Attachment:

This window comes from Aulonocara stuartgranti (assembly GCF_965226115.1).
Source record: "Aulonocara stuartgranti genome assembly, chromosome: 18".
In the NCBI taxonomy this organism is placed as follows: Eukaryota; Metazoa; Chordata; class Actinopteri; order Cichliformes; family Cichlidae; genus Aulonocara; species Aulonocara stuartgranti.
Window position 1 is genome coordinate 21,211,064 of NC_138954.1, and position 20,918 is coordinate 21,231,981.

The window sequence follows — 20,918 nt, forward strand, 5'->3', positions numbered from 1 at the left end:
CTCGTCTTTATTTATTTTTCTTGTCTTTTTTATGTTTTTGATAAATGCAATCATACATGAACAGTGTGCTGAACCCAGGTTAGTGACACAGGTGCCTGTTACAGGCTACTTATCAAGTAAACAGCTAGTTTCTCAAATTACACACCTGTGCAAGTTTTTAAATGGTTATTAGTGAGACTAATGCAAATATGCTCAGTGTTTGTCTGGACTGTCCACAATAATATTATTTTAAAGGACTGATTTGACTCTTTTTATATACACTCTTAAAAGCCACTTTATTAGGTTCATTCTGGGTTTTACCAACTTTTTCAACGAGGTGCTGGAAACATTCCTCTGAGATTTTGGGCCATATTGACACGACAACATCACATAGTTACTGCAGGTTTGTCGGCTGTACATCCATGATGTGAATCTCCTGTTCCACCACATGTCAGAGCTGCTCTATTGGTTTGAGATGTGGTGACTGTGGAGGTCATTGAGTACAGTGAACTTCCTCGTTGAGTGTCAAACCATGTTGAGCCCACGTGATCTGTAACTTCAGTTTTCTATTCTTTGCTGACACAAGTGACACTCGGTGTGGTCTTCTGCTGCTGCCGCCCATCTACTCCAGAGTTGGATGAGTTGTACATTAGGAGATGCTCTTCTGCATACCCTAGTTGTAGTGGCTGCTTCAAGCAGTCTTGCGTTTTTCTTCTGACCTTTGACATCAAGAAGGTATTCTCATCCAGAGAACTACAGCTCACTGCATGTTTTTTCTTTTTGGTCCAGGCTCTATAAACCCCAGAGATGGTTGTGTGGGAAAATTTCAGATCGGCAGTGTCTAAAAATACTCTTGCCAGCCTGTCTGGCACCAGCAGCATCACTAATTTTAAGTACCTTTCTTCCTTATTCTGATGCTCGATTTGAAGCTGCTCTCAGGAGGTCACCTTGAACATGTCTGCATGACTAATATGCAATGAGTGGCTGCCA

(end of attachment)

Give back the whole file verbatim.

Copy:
This window comes from Aulonocara stuartgranti (assembly GCF_965226115.1).
Source record: "Aulonocara stuartgranti genome assembly, chromosome: 18".
In the NCBI taxonomy this organism is placed as follows: Eukaryota; Metazoa; Chordata; class Actinopteri; order Cichliformes; family Cichlidae; genus Aulonocara; species Aulonocara stuartgranti.
Window position 1 is genome coordinate 21,211,064 of NC_138954.1, and position 20,918 is coordinate 21,231,981.

The window sequence follows — 20,918 nt, forward strand, 5'->3', positions numbered from 1 at the left end:
CTCGTCTTTATTTATTTTTCTTGTCTTTTTTATGTTTTTGATAAATGCAATCATACATGAACAGTGTGCTGAACCCAGGTTAGTGACACAGGTGCCTGTTACAGGCTACTTATCAAGTAAACAGCTAGTTTCTCAAATTACACACCTGTGCAAGTTTTTAAATGGTTATTAGTGAGACTAATGCAAATATGCTCAGTGTTTGTCTGGACTGTCCACAATAATATTATTTTAAAGGACTGATTTGACTCTTTTTATATACACTCTTAAAAGCCACTTTATTAGGTTCATTCTGGGTTTTACCAACTTTTTCAACGAGGTGCTGGAAACATTCCTCTGAGATTTTGGGCCATATTGACACGACAACATCACATAGTTACTGCAGGTTTGTCGGCTGTACATCCATGATGTGAATCTCCTGTTCCACCACATGTCAGAGCTGCTCTATTGGTTTGAGATGTGGTGACTGTGGAGGTCATTGAGTACAGTGAACTTCCTCGTTGAGTGTCAAACCATGTTGAGCCCACGTGATCTGTAACTTCAGTTTTCTATTCTTTGCTGACACAAGTGACACTCGGTGTGGTCTTCTGCTGCTGCCGCCCATCTACTCCAGAGTTGGATGAGTTGTACATTAGGAGATGCTCTTCTGCATACCCTAGTTGTAGTGGCTGCTTCAAGCAGTCTTGCGTTTTTCTTCTGACCTTTGACATCAAGAAGGTATTCTCATCCAGAGAACTACAGCTCACTGCATGTTTTTTCTTTTTGGTCCAGGCTCTATAAACCCCAGAGATGGTTGTGTGGGAAAATTTCAGATCGGCAGTGTCTAAAAATACTCTTGCCAGCCTGTCTGGCACCAGCAGCATCACTAATTTTAAGTACCTTTCTTCCTTATTCTGATGCTCGATTTGAAGCTGCTCTCAGGAGGTCACCTTGAACATGTCTGCATGACTAATATGCAATGAGTGGCTGCCA